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They Took Robert E. Lee Down

Posted by Stacy Reece on

Richmond, Virginia took down its famous statue of Robert E. Lee this week. The man led an army of rebels hell-bent on oppressing and enslaving Black people, and his statue was a monument to that oppression, a symbol of white supremacy.

Still, I had to admit that I felt a little uneasy. I wasn’t sure why I had qualms, but I’m old enough to know that when I have uncomfortable feelings, I should explore them and not ignore them. I expressed my uneasiness to my husband, Chuck Reece, and his response was unequivocal.

“Of course, they should take him down,” he said. “They should have taken him down a long time ago.” Mind you, he was standing in front of me wearing an “Ain’t Gonna Study War No More” T-shirt, so there you go.



I’ve been a lazy, small-c conservative for most of my life, which mostly amounted to wanting a government that curbed excessive spending, used reason and logic to make policy decisions and stayed out of my personal life. I adore tradition as long as it doesn’t interfere with what I want to do.

My feelings about the Old South are complex. I grew up in a family that celebrated our ancestors’ participation in the Confederacy. These are ancestors who owned other human beings and fought for the right to keep them. I’ve revered Greek Revival architecture since I was a girl and knew the difference between Ionic, Doric and Corinthian columns by the time I was in middle school. I venerated the traditions of grace and gentility of the Old South and mourned the loss of them in the modern day.

But I didn’t understand that the infrastructure to maintain this revered level of charm and hospitality required the oppression of every person with one drop of African blood. Now, as an adult, I can’t look at my beloved antebellum mansions without thinking about the subjugation of so many slaves attached to them.

Now that I and so many others have come to a better understanding of our whitewashed past, there is a justifiable movement to remove the statues that idolize the celebrities of the Civil War. As a child, I loved those kinds of statues for their masterful craftsmanship and how their presence seemed to enhance the public square. As these statues continue to come down, I feel a little sorry for the poor fellows. They were a product of their own day and didn’t know any better than I did growing up.

As a society, we have moved to a place of reckoning such that these statues no longer represent who we are a culture and a people. But I worry that by removing this art, we are robbing ourselves and future generations of the opportunity to make a choice for freedom and equality.

In 2013, the Republican governor of Georgia relocated a statue of a 20th century white supremacist, Tom Watson, from the grounds of the State Capitol. There was not much public debate and very little uproar because he was not “removed”; he was “moved for renovations” off the Capitol grounds and there was “no money” in the budget to reinstall him. It happened over the Thanksgiving holiday weekend, and he still lives in a nearby park where people who think like him can go to salute him. I thought that move was rather slick, and I got a chuckle out of our governor’s masterful manipulation of public response, because Mr. Watson definitely needed to be put out to pasture.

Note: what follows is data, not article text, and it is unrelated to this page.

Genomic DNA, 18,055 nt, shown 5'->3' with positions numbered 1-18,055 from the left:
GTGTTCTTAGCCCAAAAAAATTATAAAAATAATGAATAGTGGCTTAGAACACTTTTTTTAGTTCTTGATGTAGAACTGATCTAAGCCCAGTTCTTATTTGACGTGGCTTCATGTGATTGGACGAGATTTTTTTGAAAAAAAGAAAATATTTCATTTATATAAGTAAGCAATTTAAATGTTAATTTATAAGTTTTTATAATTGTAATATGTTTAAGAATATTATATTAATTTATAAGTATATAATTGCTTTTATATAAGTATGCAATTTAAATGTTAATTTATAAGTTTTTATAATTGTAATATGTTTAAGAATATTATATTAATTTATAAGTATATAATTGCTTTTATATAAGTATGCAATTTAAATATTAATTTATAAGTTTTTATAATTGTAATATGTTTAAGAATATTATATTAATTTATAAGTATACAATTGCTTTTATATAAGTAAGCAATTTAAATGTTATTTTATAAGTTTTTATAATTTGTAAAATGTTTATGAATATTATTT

Even though Mr. Watson was put out to pasture, I am glad that it was a public pasture. I believe the public square should have more art, not less. Furthermore, I wonder if we are missing an opportunity to juxtapose art that communicates the misery and horror of the Black experience in the South in the same setting as statues of the people who oppressed them. What if instead of taking down the statue of General Lee, we surrounded it with art that expressed 400 years of oppression? What if Mr. Watson was surrounded by figures of young Black children suffering under the tyranny of Jim Crow?

I think my thoughts are leaning in this direction because I am frightened about the rise of autocracy, not only in this country but around the world. After Nazi tyranny was vanquished in 1945, the world said, “Never again,” and they meant it. Now, as the last of the veterans of World War II are dying off and there’s no one left to remember its true horror, we see more and more public figures embracing autocracy under the guise of freedom and equality.

I think it is easy for people who love freedom and equality to envision a day when all this racial ugliness is behind us and we no longer have to fear it, like polio or smallpox. We pine for a day when we reach herd immunity, and everyone will just act right because they were raised right. I’m doubtful that day will ever come.

Autocracy and racial supremacy are very seductive because they offer a safety net for those on the dominant side of the power dynamic. It seduced the Germans to persecute the Jews and the British colonists to enslave the Africans. These iniquitous impulses of human nature will always find a footing in human civilization because they feel good and powerful to those who indulge in them. There is no Never Again. There is only Not Today. We maintain freedom and equality with the infinitesimal choices we make every day. Every single one of us is a standard bearer for tyranny or for justice, and every single one of us gets to choose every single day.

Art can uplift, inspire, comfort and educate. It can also challenge us. What if we surrounded the art dedicated to oppressors with art that evoked empathy for the oppressed? Every person who experienced that commingled art would have to make a choice about freedom and equality. They may not understand that they are making a choice, but deep down inside they would have to make a choice about whose side they were on: the oppressor or the oppressed?

Unless we have public art that forces viewers to take a side on that question, we are missing the opportunity to educate future generations about the choices they will have to make in their own day. They will have to choose which impulse to indulge.

They are going to need all the help they can get.

8 comments


  • Thoughtful piece, but here’s some questions to ponder: Are these memorials actually “art”? There is an obvious level of craftmanship involved, sure, but does that make it Art?